Editors' pick

Golden Seams: The Japanese Art of Mending Ceramics

Ceramics
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Editorial Review

At Freer, Aesthetic Is Simply Smashing

By Blake Gopnik
Washington Post Staff Writer
Tuesday, March 3, 2009

It's not often that an exhibition makes you want to run home and smash your best china. But that could be the result of a visit to "Golden Seams: The Japanese Art of Mending Ceramics," a tiny gem of a show at the Smithsonian's Freer Gallery. Of course, before you start smashing, you'll want to make sure you have access to a master of kintsugi.

That means "golden joinery" in Japanese, and it refers to the art of fixing broken ceramics with a lacquer resin made to look like solid gold. Chances are, a vessel fixed by kintsugi will look more gorgeous, and more precious, than before it was fractured.

All the broken pots in "Golden Seams" are lovely and impressive as could be. Thirteen ceramics from China, Vietnam, Korea and Japan, which have been mended and enhanced with this distinctive Japanese technique, are included in this small exhibition.

The story of kintsugi may have begun in the late 15th century, when the shogun Ashikaga Yoshimasa sent a damaged Chinese tea bowl back to China to be fixed. It returned held together with ugly metal staples, launching Japanese craftsmen on a quest for a new form of repair that could make a broken piece look as good as new, or better. Japanese collectors developed such a taste for kintsugi that some were accused of deliberately breaking prized ceramics, just to have them mended in gold.

Kintsugi adds a whole new level of aesthetic complexity to the vessels that it mends. A beautiful 14th-century vase from Longquan, China, glazed in translucent celadon with fronds and leaves in delicate relief -- just the kind of porcelain that shogun Yoshimasa is supposed to have sent out for repair -- started life as an example of pristine symmetry. Once it was broken and mended, however, that order was disrupted by bold zigs and zags of gold, along with a golden crescent where a piece of the original rim was replaced. Because the repairs are done with such immaculate craft, and in precious metal, it's hard to read them as a record of violence and damage. Instead, they take on the look of a deliberate incursion of radically free abstraction into an object that was made according to an utterly different system. It's like a tiny moment of free jazz played during a fugue by Bach.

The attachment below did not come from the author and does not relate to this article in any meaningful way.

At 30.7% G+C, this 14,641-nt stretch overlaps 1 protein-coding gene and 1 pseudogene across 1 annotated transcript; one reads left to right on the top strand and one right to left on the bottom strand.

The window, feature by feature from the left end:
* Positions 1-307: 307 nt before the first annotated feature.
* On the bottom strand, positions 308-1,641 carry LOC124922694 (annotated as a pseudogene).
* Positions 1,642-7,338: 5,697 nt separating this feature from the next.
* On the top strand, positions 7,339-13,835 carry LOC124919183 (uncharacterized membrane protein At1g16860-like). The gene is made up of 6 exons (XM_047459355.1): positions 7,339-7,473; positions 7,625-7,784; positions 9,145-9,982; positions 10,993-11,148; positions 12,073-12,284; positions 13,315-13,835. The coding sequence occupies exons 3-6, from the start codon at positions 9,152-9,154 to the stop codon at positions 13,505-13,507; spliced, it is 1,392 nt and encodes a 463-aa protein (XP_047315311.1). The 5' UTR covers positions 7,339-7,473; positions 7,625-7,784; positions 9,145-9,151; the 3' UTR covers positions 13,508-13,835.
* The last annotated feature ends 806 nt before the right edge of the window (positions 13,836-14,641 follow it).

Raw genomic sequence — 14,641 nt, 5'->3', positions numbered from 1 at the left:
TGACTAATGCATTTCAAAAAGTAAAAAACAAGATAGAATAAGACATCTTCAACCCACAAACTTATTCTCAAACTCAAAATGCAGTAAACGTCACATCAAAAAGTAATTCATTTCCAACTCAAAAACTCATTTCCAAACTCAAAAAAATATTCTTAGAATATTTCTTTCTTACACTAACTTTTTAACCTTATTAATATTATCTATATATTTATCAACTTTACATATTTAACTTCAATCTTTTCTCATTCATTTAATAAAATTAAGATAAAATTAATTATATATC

Or the same kintsugi can have an almost opposite effect, as when it's used to fix a much coarser tea bowl, in Japanese Yatsushiro ware. There, the repair becomes a controlled thread of treble in a composition that is otherwise all careening tubas and double basses. It's even possible that the Freer's 18th-century Yatsushiro piece was carefully chosen for the deformities it had acquired in a badly heated kiln, then deliberately broken and repaired. A pot that would normally have been trashed was recognized as the perfect background for work in precious kintsugi.

Kintsugi can also be read as an explicit sign of culture clash. A 15th-century bowl is decorated with the loose, abstract patterns of Korean punch'ong wares, in pale greens, beiges and white. The large piece broken from its rim, however, is filled with a gilt patch that anyone would recognize as Japanese: It is done in the insanely detailed gold-on-gold technique known as maki-e, and shows tiny leaves and cherry blossoms floating on a ground of gold. Thanks to kintsugi work, a Japanese collector doesn't merely own fine old objects from China and Korea. He marks them forever as distinctly Japanese.

That hints at one of the most impressive things about this little exhibition. Where the huge range of precious Asian objects at the Freer can leave the nonspecialist at sea, the lines of gold that run through all the varied objects in this show bring them together into a single, comprehensible experience. The cracks shown off in "Golden Seams" become a unifying aesthetic thread. That must always have been part of their appeal.